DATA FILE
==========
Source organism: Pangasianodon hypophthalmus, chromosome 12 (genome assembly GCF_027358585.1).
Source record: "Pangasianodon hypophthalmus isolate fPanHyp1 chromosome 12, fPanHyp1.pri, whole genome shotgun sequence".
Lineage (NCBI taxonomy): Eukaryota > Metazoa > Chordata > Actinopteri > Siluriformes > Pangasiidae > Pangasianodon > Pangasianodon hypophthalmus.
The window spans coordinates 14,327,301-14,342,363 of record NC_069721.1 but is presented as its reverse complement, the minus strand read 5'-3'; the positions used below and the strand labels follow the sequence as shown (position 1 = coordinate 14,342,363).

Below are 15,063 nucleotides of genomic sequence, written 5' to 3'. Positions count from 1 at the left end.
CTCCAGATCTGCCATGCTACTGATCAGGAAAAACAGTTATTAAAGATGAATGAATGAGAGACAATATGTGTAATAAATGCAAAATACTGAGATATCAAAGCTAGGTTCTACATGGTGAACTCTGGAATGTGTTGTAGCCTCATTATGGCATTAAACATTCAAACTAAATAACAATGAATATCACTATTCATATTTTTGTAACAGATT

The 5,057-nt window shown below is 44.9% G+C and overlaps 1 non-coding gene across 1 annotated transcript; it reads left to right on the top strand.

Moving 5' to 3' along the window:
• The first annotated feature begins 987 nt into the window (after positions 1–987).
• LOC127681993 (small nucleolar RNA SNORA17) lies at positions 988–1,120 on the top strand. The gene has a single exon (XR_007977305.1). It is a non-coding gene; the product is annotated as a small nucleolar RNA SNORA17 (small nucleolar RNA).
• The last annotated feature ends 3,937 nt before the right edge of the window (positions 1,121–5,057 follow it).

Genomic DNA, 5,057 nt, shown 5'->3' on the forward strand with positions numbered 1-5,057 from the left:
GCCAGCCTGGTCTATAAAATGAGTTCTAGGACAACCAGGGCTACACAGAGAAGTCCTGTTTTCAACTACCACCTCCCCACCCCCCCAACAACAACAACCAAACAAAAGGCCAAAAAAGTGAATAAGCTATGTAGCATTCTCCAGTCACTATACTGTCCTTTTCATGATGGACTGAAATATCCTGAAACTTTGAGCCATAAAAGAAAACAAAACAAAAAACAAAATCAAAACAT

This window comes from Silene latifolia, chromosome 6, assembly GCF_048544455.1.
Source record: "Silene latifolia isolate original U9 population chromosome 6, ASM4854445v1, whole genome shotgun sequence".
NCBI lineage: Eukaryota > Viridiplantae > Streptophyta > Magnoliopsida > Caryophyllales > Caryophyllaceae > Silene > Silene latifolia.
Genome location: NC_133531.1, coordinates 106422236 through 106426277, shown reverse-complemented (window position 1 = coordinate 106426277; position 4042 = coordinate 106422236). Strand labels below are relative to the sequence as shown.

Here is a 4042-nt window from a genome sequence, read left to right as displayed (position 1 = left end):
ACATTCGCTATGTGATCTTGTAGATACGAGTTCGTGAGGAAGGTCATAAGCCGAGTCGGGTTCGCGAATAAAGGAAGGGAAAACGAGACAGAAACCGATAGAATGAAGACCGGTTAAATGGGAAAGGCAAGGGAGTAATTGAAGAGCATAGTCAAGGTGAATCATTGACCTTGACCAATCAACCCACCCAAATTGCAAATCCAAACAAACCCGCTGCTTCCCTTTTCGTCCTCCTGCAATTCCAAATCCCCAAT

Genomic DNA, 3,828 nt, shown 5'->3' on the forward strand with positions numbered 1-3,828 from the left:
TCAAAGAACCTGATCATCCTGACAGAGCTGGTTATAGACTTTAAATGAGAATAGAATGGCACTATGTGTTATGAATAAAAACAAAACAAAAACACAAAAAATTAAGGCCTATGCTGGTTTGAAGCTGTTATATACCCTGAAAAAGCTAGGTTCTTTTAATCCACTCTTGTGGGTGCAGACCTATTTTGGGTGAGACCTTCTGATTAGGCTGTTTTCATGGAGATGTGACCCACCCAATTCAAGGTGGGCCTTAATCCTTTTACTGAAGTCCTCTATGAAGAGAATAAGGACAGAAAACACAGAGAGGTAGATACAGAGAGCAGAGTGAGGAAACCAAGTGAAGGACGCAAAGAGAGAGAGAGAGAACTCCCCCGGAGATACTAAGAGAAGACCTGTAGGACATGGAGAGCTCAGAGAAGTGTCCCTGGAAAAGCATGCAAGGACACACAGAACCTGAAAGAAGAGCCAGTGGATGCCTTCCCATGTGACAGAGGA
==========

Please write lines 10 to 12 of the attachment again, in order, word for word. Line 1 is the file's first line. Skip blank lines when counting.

• LOC127681993 (small nucleolar RNA SNORA17) lies at positions 988–1,120 on the top strand. The gene has a single exon (XR_007977305.1). It is a non-coding gene; the product is annotated as a small nucleolar RNA SNORA17 (small nucleolar RNA).
• The last annotated feature ends 3,937 nt before the right edge of the window (positions 1,121–5,057 follow it).

Genomic DNA, 5,057 nt, shown 5'->3' on the forward strand with positions numbered 1-5,057 from the left: